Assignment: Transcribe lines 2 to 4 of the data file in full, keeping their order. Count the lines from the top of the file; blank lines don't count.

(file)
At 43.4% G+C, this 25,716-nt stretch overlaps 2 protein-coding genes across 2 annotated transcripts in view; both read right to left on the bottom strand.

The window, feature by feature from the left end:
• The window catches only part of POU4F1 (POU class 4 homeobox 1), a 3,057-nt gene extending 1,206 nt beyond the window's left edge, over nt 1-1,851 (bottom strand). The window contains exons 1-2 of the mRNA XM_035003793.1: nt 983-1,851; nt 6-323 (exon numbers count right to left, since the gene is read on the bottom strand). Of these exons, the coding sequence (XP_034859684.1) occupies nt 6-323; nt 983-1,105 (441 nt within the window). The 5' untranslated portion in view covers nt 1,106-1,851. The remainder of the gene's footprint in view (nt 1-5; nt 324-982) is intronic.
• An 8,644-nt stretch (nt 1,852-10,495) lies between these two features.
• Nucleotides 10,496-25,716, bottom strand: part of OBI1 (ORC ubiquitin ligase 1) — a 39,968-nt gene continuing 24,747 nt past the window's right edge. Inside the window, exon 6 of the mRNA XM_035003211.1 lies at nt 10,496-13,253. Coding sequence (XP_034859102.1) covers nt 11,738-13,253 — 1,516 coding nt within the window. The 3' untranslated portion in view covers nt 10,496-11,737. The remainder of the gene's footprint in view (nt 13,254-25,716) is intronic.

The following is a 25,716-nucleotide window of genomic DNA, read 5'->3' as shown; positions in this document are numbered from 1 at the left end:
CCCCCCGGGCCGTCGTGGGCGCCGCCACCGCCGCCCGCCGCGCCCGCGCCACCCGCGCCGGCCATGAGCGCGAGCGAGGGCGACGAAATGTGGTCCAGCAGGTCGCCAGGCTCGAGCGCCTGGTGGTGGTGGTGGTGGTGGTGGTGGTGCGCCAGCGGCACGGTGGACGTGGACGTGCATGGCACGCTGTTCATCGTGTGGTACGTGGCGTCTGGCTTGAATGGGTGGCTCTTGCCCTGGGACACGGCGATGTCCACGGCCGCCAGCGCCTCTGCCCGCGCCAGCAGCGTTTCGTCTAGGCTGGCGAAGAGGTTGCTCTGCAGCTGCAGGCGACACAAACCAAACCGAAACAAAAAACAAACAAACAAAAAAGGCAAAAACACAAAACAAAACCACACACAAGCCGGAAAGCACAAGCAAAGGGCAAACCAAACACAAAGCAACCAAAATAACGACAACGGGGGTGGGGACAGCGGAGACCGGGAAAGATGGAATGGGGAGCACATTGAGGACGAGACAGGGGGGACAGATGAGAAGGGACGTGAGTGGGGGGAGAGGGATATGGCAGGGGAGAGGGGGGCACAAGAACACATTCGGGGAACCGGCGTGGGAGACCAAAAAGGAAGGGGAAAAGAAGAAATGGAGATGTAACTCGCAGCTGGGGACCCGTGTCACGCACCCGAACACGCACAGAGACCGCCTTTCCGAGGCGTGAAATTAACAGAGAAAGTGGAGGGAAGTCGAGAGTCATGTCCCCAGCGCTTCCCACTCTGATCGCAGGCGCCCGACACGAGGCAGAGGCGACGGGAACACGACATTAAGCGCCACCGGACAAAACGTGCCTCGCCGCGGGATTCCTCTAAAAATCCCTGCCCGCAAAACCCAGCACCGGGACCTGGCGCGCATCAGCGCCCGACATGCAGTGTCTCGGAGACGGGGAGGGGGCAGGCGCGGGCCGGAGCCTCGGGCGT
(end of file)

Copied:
The window, feature by feature from the left end:
• The window catches only part of POU4F1 (POU class 4 homeobox 1), a 3,057-nt gene extending 1,206 nt beyond the window's left edge, over nt 1-1,851 (bottom strand). The window contains exons 1-2 of the mRNA XM_035003793.1: nt 983-1,851; nt 6-323 (exon numbers count right to left, since the gene is read on the bottom strand). Of these exons, the coding sequence (XP_034859684.1) occupies nt 6-323; nt 983-1,105 (441 nt within the window). The 5' untranslated portion in view covers nt 1,106-1,851. The remainder of the gene's footprint in view (nt 1-5; nt 324-982) is intronic.
• An 8,644-nt stretch (nt 1,852-10,495) lies between these two features.